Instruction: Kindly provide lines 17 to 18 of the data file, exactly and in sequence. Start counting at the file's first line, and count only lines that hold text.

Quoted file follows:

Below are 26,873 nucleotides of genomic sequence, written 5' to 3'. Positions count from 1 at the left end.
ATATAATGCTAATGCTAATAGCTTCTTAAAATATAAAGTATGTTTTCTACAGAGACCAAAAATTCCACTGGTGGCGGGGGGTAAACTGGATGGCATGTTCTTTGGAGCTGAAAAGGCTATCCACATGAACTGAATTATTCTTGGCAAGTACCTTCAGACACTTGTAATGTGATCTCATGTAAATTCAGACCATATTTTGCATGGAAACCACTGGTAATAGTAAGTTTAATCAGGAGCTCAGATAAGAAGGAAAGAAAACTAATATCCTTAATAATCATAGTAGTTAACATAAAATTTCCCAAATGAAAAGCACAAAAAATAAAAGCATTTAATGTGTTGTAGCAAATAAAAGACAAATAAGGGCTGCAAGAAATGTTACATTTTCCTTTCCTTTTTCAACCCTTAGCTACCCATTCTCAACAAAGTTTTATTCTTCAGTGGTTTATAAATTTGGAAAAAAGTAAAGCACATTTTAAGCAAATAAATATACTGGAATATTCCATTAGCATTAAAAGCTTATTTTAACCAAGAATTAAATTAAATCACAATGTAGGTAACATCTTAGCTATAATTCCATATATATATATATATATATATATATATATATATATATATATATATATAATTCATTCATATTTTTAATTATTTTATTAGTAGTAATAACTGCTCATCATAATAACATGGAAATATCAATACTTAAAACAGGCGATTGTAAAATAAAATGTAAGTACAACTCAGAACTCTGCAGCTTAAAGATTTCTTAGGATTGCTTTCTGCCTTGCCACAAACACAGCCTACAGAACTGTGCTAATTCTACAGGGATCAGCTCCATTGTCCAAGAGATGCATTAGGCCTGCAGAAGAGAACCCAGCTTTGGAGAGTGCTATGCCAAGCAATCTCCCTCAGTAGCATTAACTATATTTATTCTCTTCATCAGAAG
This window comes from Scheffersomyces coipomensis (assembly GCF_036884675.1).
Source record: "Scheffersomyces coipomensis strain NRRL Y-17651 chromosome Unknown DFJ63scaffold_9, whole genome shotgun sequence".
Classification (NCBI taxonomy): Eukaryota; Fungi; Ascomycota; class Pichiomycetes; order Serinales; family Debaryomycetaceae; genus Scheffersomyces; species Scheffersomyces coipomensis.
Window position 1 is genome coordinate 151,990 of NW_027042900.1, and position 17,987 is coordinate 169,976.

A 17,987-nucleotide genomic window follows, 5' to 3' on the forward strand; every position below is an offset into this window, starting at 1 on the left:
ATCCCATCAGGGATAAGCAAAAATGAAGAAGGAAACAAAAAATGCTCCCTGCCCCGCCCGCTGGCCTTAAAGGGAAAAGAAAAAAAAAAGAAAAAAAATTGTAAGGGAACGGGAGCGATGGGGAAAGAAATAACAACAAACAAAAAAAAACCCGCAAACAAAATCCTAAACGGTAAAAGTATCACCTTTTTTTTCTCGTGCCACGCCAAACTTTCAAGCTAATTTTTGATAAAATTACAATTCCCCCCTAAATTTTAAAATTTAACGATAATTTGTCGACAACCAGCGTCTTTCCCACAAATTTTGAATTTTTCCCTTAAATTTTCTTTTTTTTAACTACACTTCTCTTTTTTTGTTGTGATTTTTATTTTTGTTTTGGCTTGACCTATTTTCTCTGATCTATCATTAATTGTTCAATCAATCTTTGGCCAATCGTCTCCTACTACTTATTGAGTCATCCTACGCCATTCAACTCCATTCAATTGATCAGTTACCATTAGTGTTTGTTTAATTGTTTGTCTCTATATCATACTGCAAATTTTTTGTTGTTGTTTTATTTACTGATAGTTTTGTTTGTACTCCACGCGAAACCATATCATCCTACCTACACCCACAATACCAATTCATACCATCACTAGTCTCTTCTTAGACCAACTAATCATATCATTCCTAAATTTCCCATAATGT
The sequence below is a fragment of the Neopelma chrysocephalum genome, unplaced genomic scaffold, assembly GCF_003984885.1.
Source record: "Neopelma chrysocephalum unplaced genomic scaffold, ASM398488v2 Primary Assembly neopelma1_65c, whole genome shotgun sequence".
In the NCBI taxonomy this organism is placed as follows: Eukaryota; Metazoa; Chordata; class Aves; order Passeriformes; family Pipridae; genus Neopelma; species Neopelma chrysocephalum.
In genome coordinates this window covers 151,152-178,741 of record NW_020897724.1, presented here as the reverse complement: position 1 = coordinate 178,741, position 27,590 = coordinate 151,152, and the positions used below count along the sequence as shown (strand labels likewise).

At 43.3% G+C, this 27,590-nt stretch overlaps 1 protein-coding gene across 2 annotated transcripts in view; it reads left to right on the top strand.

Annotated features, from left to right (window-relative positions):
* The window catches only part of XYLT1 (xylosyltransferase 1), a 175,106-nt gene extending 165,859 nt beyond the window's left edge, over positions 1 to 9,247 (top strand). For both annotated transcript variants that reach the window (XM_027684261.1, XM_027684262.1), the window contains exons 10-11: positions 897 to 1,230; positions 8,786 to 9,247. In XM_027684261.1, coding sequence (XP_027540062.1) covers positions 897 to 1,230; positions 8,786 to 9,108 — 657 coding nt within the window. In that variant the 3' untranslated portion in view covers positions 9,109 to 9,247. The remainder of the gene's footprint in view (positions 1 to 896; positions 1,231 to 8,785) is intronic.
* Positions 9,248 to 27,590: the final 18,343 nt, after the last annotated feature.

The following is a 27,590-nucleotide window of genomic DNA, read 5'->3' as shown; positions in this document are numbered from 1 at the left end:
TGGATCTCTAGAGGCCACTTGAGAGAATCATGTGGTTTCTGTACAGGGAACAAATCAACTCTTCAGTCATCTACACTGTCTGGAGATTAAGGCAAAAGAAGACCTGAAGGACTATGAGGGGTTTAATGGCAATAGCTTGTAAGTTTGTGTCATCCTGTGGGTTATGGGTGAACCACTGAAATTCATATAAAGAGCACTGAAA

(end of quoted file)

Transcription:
The following is a 27,590-nucleotide window of genomic DNA, read 5'->3' as shown; positions in this document are numbered from 1 at the left end:
TGGATCTCTAGAGGCCACTTGAGAGAATCATGTGGTTTCTGTACAGGGAACAAATCAACTCTTCAGTCATCTACACTGTCTGGAGATTAAGGCAAAAGAAGACCTGAAGGACTATGAGGGGTTTAATGGCAATAGCTTGTAAGTTTGTGTCATCCTGTGGGTTATGGGTGAACCACTGAAATTCATATAAAGAGCACTGAAA